Lips and the boys do what they do 

Sports fans everywhere will relate. There’s a player in whatever team you support that has a special place in your heart for no other reason than he or she seems to represent that game in its purest form. They might not be the best, the most skilful, but there’s a feeling about them that they’d do it for free if they weren’t getting paid. In that respect, they channel you as a fan better than the rest of your squad.

If heavy metal has an equivalent, then it’s Anvil.

Since 1981, Steve “Lips” Kudlow and Robb Reiner (another reason to love them is that the pair have been best mates since 1973) have worked harder, overcome more challenges and written more records than just about anyone. And you can’t help feel that they are grateful for every show they’ve played, every CD they’ve sold and every fan they’ve got.

Last year when MV was there as Metallica played a 14,000 capacity arena in Birmingham, James Hetfield stood on stage and said it was a “tight little place”. If Anvil played to a tenth of that then it’d probably be the night of their lives.

In that context then, not for nothing is their 17th (we think) studio album called “Pounding The Pavement.” A workmanlike collection for the best workmanlike band there is, you might say. Except Anvil have always been better than that.

They don’t think like other bands (this is meant as a compliment). Don’t believe me? Ok, but which other group on Planet Rock – or anywhere else for that matter – would start a record with a track called “Bitch In The Box” about hating your Sat Nav? Oh and make it a fists in the air belter? No one that’s who.

The next one sees them on more usual home turf. “Ego” is a fun, snotty Motorhead type romp, and although, clearly, they are a band with “classic” overtones, the chunky “Doing What I Want” is all the evidence you could ever need that they don’t feel like resting on any laurels any time soon.

In fact, “Pounding The Pavement” runs the full gambit. “Smash Your Face” – and yeah it’s as subtle as a boot to the bollocks – is a power metal thumper, the title track itself is an instrumental, and “Rock That Shit” probably doesn’t need any explanation. It deserves one. It’s a bar room rock n roller with a bluesy heart. Bet you didn’t see that coming?!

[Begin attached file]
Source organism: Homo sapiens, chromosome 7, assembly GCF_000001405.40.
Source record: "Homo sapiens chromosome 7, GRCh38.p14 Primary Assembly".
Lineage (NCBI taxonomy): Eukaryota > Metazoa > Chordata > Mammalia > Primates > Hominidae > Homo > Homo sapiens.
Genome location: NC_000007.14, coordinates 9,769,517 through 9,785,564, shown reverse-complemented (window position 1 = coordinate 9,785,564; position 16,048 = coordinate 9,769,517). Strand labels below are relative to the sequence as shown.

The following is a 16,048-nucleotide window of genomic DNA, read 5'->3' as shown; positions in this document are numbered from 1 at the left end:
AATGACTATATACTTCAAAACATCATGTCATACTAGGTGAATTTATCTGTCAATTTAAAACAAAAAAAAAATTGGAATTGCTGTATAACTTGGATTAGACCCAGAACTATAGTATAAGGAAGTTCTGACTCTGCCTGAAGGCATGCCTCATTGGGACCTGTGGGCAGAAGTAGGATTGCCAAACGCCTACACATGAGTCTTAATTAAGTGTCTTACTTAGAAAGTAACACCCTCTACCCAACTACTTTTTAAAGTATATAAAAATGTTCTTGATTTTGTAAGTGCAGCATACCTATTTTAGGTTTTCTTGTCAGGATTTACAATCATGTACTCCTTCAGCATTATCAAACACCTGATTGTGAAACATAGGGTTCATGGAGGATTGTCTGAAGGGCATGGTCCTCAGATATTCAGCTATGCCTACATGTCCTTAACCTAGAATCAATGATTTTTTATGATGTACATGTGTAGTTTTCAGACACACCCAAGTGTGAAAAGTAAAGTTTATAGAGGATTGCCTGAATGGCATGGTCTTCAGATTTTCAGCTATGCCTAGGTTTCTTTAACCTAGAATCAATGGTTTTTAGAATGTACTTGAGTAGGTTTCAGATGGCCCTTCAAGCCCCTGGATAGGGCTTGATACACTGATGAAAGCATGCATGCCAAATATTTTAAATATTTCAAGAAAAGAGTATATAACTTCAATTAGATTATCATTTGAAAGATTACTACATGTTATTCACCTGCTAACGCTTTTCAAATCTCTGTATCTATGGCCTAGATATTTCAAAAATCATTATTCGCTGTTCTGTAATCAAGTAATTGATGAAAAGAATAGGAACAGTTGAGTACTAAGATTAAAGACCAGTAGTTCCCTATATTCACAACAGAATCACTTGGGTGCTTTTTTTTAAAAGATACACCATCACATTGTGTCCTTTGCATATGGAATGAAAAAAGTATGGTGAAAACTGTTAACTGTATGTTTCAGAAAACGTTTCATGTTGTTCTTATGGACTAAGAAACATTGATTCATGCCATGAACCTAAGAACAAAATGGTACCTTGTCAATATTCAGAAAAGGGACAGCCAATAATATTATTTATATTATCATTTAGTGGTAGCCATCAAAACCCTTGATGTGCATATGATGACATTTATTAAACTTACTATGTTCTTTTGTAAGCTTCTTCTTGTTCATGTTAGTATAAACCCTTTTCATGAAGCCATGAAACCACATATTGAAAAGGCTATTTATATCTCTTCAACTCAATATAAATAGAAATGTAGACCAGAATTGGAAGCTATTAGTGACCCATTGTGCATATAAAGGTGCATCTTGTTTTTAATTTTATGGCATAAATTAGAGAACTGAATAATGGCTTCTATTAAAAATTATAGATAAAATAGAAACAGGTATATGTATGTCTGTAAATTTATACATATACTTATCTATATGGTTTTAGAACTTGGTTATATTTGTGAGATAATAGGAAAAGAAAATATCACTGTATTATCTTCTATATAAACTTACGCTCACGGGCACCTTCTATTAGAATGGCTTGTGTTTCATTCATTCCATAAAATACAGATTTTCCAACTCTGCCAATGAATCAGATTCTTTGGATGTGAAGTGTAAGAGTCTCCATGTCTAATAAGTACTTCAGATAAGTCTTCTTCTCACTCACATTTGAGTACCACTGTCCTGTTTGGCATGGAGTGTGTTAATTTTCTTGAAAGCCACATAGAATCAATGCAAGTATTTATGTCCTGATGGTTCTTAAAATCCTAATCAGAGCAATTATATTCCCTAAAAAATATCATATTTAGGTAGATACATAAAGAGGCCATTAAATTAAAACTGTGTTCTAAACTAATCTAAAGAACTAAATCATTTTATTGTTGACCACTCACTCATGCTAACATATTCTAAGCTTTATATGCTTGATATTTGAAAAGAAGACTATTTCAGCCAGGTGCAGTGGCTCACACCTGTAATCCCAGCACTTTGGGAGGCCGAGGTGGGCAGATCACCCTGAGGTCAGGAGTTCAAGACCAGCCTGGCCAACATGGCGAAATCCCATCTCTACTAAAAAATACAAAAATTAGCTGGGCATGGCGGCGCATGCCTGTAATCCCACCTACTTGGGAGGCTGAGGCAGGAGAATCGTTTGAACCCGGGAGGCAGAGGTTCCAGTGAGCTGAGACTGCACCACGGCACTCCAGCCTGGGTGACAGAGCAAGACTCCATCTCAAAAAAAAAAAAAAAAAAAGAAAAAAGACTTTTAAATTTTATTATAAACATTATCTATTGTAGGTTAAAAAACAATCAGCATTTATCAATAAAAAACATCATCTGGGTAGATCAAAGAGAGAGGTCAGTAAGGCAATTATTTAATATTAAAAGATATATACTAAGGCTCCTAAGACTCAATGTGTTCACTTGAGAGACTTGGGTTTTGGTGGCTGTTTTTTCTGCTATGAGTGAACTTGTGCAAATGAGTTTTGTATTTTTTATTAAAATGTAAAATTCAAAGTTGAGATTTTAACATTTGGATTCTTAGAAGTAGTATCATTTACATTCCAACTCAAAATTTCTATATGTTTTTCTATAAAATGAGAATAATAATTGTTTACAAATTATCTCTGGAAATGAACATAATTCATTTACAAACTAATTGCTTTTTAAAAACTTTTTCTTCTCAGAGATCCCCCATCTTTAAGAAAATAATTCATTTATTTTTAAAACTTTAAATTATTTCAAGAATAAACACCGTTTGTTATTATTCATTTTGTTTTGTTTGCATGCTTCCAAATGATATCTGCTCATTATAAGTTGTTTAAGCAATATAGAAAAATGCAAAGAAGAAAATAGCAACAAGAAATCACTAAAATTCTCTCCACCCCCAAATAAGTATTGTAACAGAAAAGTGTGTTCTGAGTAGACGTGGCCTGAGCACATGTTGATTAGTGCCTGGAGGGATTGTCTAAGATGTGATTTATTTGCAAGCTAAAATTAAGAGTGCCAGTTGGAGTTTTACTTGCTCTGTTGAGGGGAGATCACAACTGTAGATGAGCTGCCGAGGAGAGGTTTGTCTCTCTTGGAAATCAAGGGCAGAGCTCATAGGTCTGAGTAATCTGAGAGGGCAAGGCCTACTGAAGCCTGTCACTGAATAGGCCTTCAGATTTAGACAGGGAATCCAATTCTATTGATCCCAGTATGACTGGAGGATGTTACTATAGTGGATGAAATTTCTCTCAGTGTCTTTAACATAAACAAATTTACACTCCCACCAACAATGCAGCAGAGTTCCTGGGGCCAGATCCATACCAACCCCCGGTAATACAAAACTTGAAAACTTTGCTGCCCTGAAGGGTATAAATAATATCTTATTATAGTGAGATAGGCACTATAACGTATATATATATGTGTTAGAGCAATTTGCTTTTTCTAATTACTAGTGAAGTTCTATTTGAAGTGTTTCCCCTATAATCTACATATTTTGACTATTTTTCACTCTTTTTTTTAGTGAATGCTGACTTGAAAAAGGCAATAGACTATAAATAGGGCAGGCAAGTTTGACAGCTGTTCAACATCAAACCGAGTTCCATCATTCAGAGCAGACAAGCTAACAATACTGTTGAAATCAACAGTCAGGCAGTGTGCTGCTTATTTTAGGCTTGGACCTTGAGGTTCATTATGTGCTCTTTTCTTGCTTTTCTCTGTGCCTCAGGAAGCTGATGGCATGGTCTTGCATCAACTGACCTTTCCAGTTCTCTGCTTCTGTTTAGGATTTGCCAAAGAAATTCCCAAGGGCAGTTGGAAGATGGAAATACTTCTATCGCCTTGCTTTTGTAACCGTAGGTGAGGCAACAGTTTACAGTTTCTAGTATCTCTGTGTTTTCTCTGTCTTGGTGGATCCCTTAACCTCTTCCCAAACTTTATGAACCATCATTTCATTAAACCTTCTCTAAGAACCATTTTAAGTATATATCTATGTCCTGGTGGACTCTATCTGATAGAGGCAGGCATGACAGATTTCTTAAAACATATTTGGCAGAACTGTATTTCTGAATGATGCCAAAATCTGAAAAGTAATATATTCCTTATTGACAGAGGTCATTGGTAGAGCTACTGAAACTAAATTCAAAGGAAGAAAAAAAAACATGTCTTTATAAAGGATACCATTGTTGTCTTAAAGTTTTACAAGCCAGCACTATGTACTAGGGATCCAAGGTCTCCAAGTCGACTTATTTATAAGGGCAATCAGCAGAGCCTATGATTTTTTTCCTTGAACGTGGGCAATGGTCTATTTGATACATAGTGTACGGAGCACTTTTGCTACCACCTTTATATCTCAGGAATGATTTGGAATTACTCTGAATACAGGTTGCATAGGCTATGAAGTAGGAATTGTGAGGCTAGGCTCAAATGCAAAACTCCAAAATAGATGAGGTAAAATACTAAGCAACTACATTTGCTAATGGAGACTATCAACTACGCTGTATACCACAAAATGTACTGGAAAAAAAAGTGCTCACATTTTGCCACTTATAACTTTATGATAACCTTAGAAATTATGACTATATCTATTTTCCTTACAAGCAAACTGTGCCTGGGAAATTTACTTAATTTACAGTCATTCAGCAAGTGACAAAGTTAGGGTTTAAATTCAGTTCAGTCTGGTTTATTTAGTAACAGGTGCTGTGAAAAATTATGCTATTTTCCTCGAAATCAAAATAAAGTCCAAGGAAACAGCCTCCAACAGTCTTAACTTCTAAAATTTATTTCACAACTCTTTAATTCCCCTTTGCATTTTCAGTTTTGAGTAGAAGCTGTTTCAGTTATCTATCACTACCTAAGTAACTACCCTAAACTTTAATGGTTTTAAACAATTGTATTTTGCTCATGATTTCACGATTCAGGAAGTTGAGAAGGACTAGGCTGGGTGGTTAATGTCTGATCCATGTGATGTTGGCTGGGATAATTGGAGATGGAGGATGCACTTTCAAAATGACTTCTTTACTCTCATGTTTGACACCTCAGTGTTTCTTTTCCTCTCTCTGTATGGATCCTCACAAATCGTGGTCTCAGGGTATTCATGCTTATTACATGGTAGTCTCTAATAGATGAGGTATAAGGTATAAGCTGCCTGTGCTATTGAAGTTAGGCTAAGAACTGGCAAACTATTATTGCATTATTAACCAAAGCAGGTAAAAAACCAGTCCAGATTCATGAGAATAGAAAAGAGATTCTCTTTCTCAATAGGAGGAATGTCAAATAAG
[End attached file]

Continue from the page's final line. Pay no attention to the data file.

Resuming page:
Elsewhere, they just play their hand perfectly in fairness. “Let It Go” starts with a solo, as if bursting to rock, and “Nanook Of The North” (no, I swear we aren’t making these titles up) is delightfully unhinged. Perhaps the most interesting song here, it is a perfect showcase for a band that is always ready to confound expectations, a song about Native Canadians (its title comes from a 1920s documentary) it is absolutely not what you’d imagine.

“Black Smoke” – seemingly about driving cars fast – is heads down and away you go, “World Of Tomorrow” sees Lips unleash his inner hippy over a Sabbathy riff, while last song “Warming Up” has a kind of jazzy feel and you can bet your bottom (Canadian) dollar that it will sound fantastic live.

So, with “Pounding The Pavement” rocks greatest triers have done it again. Since that film in 2006 they have enjoyed a renaissance, but however much of a curiosity that might have been, it is the music that will sustain them and keep the fans coming back. There are 11 songs here that do just that, bless their leather clad hearts.

Rating 8.5/10


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